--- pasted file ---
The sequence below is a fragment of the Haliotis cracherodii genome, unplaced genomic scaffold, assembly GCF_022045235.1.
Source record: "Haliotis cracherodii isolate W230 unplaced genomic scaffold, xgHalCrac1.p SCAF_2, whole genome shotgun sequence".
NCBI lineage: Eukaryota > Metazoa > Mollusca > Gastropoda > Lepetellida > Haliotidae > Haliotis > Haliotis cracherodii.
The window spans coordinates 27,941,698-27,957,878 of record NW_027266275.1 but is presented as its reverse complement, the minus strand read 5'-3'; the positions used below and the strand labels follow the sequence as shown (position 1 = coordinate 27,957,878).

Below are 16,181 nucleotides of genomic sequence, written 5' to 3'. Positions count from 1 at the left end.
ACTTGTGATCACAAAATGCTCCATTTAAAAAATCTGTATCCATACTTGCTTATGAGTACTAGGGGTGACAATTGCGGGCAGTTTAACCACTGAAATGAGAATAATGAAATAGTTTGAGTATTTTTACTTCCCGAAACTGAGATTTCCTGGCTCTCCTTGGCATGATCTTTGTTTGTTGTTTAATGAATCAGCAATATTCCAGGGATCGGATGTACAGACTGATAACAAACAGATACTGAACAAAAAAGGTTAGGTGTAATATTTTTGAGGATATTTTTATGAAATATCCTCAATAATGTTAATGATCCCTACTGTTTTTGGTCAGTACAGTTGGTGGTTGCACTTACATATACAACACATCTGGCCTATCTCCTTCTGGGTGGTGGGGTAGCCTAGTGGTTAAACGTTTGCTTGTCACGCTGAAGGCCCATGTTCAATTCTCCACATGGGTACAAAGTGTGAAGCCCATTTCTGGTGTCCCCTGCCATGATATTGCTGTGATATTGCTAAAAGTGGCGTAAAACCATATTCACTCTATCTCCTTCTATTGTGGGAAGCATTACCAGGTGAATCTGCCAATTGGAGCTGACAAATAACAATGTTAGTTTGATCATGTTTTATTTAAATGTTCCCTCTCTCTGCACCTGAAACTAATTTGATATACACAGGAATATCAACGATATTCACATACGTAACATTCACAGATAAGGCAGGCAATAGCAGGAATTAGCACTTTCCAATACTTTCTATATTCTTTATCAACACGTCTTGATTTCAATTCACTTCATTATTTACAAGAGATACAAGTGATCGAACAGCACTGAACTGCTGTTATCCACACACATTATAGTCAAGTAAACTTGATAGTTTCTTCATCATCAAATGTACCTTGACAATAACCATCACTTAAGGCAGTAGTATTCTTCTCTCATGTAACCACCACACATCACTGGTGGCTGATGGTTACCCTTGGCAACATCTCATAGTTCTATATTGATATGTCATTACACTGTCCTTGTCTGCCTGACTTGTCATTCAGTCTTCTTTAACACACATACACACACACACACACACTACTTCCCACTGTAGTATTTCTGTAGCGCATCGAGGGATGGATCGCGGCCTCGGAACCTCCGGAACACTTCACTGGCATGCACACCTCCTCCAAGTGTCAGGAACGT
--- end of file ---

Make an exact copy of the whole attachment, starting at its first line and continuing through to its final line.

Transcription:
The sequence below is a fragment of the Haliotis cracherodii genome, unplaced genomic scaffold, assembly GCF_022045235.1.
Source record: "Haliotis cracherodii isolate W230 unplaced genomic scaffold, xgHalCrac1.p SCAF_2, whole genome shotgun sequence".
NCBI lineage: Eukaryota > Metazoa > Mollusca > Gastropoda > Lepetellida > Haliotidae > Haliotis > Haliotis cracherodii.
The window spans coordinates 27,941,698-27,957,878 of record NW_027266275.1 but is presented as its reverse complement, the minus strand read 5'-3'; the positions used below and the strand labels follow the sequence as shown (position 1 = coordinate 27,957,878).

Below are 16,181 nucleotides of genomic sequence, written 5' to 3'. Positions count from 1 at the left end.
ACTTGTGATCACAAAATGCTCCATTTAAAAAATCTGTATCCATACTTGCTTATGAGTACTAGGGGTGACAATTGCGGGCAGTTTAACCACTGAAATGAGAATAATGAAATAGTTTGAGTATTTTTACTTCCCGAAACTGAGATTTCCTGGCTCTCCTTGGCATGATCTTTGTTTGTTGTTTAATGAATCAGCAATATTCCAGGGATCGGATGTACAGACTGATAACAAACAGATACTGAACAAAAAAGGTTAGGTGTAATATTTTTGAGGATATTTTTATGAAATATCCTCAATAATGTTAATGATCCCTACTGTTTTTGGTCAGTACAGTTGGTGGTTGCACTTACATATACAACACATCTGGCCTATCTCCTTCTGGGTGGTGGGGTAGCCTAGTGGTTAAACGTTTGCTTGTCACGCTGAAGGCCCATGTTCAATTCTCCACATGGGTACAAAGTGTGAAGCCCATTTCTGGTGTCCCCTGCCATGATATTGCTGTGATATTGCTAAAAGTGGCGTAAAACCATATTCACTCTATCTCCTTCTATTGTGGGAAGCATTACCAGGTGAATCTGCCAATTGGAGCTGACAAATAACAATGTTAGTTTGATCATGTTTTATTTAAATGTTCCCTCTCTCTGCACCTGAAACTAATTTGATATACACAGGAATATCAACGATATTCACATACGTAACATTCACAGATAAGGCAGGCAATAGCAGGAATTAGCACTTTCCAATACTTTCTATATTCTTTATCAACACGTCTTGATTTCAATTCACTTCATTATTTACAAGAGATACAAGTGATCGAACAGCACTGAACTGCTGTTATCCACACACATTATAGTCAAGTAAACTTGATAGTTTCTTCATCATCAAATGTACCTTGACAATAACCATCACTTAAGGCAGTAGTATTCTTCTCTCATGTAACCACCACACATCACTGGTGGCTGATGGTTACCCTTGGCAACATCTCATAGTTCTATATTGATATGTCATTACACTGTCCTTGTCTGCCTGACTTGTCATTCAGTCTTCTTTAACACACATACACACACACACACACACTACTTCCCACTGTAGTATTTCTGTAGCGCATCGAGGGATGGATCGCGGCCTCGGAACCTCCGGAACACTTCACTGGCATGCACACCTCCTCCAAGTGTCAGGAACGT